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The Gardens of Sardinia, Cyprus and Jerusalem

Paolo Chiasera

Solo exhibition

15 November – 14 December 2014
Vleeshal (Map)

Curator: Lorenzo Benedetti

The Gardens of Sardinia, Cyprus and Jerusalem | Paolo Chiasera

The Gardens of Sardinia, Cyprus and Jerusalem is a project by the Italian artist Paolo Chiasera realized both at MAN Museum of Nuoro in Sardinia (Italy) and Vleeshal Centre for Visual Arts in Middelburg (Netherlands).

The work follows an itinerary undertaken by the artist in 2011 with his elaboration of the concept of 'Exhibition Painting', a genre that he invented featuring the creation of canvas based exhibitions, which may include works by different artists, done in the past or commissioned for the occasion. The painting is conceived as a place for artists, curators and institutions to come together and exchange ideas.

Continuing this research, Chiasera developed Secondo Stile, a nomadic artist run project space, which in its name Second Style, refers to a stylistic development in Roman art, characterized by the emphasis on power of imagination. This imaginary represents the ideal space for experimentation and the definition of artistic production following new modes of exhibition.

With The Gardens of Sardinia, Cyprus and Jerusalem, Secondo Stile enters the museum for the first time. In this context Paolo Chiasera reflects on the recurrence of the life cycle, symbolized in palaeolithic and neolithic culture, which is permeated by a religion closely connected with the cult of the Mother Goddess, nature and her manifestations in earth and water. Through reflections on the cyclic nature of life and human history, cultural heritage in different historic periods and territorial contexts, Chiasera has arrived at a singular interpretation of the permanent collections of the museum of MAN and De Vleeshal, in a vision that weaves together archaeology and the contemporary world.

Starting from the emotions stirred by a visit to the gardens of the 18th-century Villa d’Orri in Sarroch, Sardinia and the atmosphere of the Augustan Villa of Livia in Rome, Paolo Chiasera evokes a nocturnal garden on canvas, in the space of which, together with the co-curator Micaela Deiana, he proposes a selection of works from the collection of De Vleeshal.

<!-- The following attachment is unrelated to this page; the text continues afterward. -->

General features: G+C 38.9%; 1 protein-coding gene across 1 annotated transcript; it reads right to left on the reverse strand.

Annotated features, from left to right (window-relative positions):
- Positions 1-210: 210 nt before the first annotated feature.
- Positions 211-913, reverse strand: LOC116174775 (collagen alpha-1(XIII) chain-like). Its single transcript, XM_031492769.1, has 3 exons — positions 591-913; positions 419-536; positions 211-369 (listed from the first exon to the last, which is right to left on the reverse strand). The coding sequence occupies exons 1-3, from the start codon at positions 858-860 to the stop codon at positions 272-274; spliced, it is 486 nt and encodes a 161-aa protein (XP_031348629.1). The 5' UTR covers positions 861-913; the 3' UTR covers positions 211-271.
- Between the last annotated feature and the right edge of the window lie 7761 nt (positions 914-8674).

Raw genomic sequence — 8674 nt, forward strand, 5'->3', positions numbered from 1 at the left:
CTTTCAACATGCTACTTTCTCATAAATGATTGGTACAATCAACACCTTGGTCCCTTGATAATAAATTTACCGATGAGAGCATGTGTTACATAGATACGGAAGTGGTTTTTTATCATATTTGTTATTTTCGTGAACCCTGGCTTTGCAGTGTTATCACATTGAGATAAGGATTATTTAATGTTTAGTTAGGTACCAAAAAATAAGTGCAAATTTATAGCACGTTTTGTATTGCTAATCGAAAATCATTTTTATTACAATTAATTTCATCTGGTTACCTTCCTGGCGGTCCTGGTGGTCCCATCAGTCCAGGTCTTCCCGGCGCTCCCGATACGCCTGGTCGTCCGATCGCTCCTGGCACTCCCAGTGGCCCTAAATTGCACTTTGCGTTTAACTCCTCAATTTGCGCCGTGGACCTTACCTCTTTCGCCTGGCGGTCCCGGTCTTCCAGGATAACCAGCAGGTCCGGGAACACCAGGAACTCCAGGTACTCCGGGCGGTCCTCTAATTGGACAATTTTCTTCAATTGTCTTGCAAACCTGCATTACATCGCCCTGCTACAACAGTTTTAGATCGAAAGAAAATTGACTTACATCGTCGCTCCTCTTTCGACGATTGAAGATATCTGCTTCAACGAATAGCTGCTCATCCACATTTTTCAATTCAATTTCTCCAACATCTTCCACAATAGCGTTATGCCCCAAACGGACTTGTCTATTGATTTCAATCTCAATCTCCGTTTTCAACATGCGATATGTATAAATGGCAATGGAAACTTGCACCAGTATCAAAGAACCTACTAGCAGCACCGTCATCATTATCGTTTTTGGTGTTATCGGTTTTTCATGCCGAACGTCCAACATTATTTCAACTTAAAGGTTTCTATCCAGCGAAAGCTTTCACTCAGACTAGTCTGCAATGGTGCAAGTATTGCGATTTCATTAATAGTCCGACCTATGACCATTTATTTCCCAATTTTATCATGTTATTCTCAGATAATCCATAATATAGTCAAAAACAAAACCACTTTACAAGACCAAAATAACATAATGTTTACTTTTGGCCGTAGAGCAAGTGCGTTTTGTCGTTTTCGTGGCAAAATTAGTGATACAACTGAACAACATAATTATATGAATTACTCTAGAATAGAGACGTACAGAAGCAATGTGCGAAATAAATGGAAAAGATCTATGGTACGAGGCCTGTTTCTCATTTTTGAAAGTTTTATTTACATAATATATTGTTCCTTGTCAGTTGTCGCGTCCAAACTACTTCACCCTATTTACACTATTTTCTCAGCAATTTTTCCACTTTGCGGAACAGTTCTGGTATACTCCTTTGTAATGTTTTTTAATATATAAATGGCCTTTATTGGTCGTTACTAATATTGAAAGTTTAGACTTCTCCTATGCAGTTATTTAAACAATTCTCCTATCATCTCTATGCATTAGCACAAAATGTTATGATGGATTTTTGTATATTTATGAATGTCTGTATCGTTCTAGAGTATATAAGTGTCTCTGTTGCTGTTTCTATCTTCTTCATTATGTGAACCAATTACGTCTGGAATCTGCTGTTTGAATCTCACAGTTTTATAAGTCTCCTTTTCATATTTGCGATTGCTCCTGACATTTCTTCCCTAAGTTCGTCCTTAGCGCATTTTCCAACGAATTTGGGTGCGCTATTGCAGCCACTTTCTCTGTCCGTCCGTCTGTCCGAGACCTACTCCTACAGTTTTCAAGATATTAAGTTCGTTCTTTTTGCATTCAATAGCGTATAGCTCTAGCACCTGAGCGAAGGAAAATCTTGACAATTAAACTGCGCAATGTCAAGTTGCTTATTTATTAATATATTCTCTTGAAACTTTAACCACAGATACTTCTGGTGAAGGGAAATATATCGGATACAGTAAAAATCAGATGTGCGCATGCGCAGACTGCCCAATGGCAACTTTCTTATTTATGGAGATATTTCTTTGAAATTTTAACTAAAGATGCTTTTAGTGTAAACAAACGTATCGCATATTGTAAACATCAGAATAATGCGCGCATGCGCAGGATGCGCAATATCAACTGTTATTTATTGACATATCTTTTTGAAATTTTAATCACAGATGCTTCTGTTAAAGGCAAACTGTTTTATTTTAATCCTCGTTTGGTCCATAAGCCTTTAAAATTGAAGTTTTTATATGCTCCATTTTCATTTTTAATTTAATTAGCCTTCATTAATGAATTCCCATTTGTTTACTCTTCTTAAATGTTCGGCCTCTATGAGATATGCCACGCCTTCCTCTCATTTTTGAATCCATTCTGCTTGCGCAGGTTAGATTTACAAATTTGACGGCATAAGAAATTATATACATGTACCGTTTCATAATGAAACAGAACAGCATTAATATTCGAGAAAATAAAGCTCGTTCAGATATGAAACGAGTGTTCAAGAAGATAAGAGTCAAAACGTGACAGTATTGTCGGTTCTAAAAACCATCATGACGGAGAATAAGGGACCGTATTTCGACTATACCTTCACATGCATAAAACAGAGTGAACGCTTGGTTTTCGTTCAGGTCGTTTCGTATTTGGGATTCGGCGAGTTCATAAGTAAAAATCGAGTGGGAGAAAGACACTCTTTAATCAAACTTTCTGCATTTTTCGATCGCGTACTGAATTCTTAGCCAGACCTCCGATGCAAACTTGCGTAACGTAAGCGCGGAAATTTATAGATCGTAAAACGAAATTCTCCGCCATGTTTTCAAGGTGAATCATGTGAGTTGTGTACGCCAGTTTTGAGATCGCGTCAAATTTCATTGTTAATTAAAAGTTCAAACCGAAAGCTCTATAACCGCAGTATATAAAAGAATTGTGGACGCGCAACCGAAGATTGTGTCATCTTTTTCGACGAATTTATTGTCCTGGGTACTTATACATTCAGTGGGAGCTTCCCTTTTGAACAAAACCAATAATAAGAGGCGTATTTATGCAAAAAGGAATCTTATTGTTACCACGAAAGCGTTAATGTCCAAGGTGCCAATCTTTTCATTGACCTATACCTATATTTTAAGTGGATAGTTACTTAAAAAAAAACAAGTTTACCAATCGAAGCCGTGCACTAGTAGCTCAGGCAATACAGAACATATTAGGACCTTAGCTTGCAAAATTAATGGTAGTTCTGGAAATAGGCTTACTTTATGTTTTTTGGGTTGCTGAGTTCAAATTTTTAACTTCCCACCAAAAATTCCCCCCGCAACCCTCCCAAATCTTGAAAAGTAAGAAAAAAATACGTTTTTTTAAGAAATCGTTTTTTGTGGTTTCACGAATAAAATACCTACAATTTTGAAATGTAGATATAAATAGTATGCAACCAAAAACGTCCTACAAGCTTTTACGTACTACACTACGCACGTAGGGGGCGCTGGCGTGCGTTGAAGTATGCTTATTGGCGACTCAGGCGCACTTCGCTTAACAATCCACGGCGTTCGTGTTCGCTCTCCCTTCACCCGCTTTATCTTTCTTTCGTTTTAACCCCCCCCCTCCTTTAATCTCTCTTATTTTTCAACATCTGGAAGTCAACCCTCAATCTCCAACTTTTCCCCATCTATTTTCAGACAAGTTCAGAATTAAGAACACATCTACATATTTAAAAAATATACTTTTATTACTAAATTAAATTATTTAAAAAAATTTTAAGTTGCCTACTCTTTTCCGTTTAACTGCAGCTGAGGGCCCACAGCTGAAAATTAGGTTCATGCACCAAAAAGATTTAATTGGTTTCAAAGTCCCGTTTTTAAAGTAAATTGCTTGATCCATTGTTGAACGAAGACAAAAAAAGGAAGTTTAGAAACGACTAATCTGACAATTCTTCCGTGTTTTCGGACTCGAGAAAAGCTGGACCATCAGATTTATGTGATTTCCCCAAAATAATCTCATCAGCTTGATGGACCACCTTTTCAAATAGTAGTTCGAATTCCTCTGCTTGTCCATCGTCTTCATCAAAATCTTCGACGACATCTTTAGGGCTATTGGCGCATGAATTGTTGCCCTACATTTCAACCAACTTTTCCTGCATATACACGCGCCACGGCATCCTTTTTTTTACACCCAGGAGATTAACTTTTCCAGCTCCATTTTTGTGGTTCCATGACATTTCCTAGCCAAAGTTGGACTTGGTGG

In the gothic space of De Vleeshal the Garden of Sardinia, Cyprus and Jerusalem will incorporate the ceramic installation The ground of the Sea (2009) by Katinka Bock, which analyses how elements of a space may display the traces of time. This work from the collection of De Vleeshal creates a relationship between the space’s interior and exterior landscapes, and relates to the longstanding Dutch tradition of landscape painting. The sculpture Illuminati (2009) by Riccardo Previdi, is a self-supporting structure made up of polished and varnished aluminum tubes. Like the scattered sticks of the game Mikado, the tubes draw and reflect lines of color on the regimented black and white pattern of the flooring, blending together the characteristics of the architectural environment. The third work from the collection, also specifically related to the exhibition space of De Vleeshal is the documentation of Innere Stimme by Olaf Nicolai, a continuous performance that took place at De Vleeshal in 2010. It is based on Robert Schumann’s Humoreske Opus 20 for piano, a composition written for unaccompanied piano, where the middle staff cannot be sung, but the melody will influence the interpretation of the piece. The audience of the music, unable to see the score, can only imagine the influence of the 'Inner Voice'. The dialogue between the three works and The Gardens of Sardinia, Cyprus and Jerusalem will be accompanied by photographic documentation of the solo-exhibitions of Bock, Previdi and Nicolai at De Vleeshal, paying homage to the artistic direction of De Vleeshal’s former director Lorenzo Benedetti.

Text: Micaela Deiana


Vleeshal is a unique center for contemporary art, not only because of its atypical exhibition space and exciting programming, but also because it has a collection. In the 1990s, under the impetus of then director Lex ter Braak, an ambitious collection of contemporary visual art was begun. This collection was intended for a newly envisioned museum in Middelburg, designed by Aldo and Hannie van Eyck. In 1995 it became clear that, unfortunately, there was insufficient political support for this museum. The impetus of collection building had therefore lost its possible context and visibility and encumbered Vleeshal. The collection had become a storage cost and management issue.

In 2005, the collection was given on a long-term loan to M HKA in Antwerp. M HKA was chosen because of the close historical ties between Middelburg and Antwerp, the museum's collection profile, and the fact that M HKA's director, Bart De Baere, was a member of the committee that purchased artworks for the yet-to-be-built museum in Middelburg in the 1990s.

The collection consists of two parts. One part includes national and local art from the BKR arrangement (the Dutch abbreviation BKR stands for Beeldende Kunstenaars Regeling, an arrangement, which from 1949 to 1987 provided artists with a temporary income in exchange for works of art or other artistic quid pro quo). The other part consists of artworks by international contemporary artists (including Jimmie Durham, Nedko Solakov, Suchan Kinoshita, Cameron Jamie, Pipilotti Rist, and Job Koelewijn).

There has been no active acquisition policy for years. The collection is expanded here and there with sporadic purchases and donations from artists who are part of the Vleeshal program.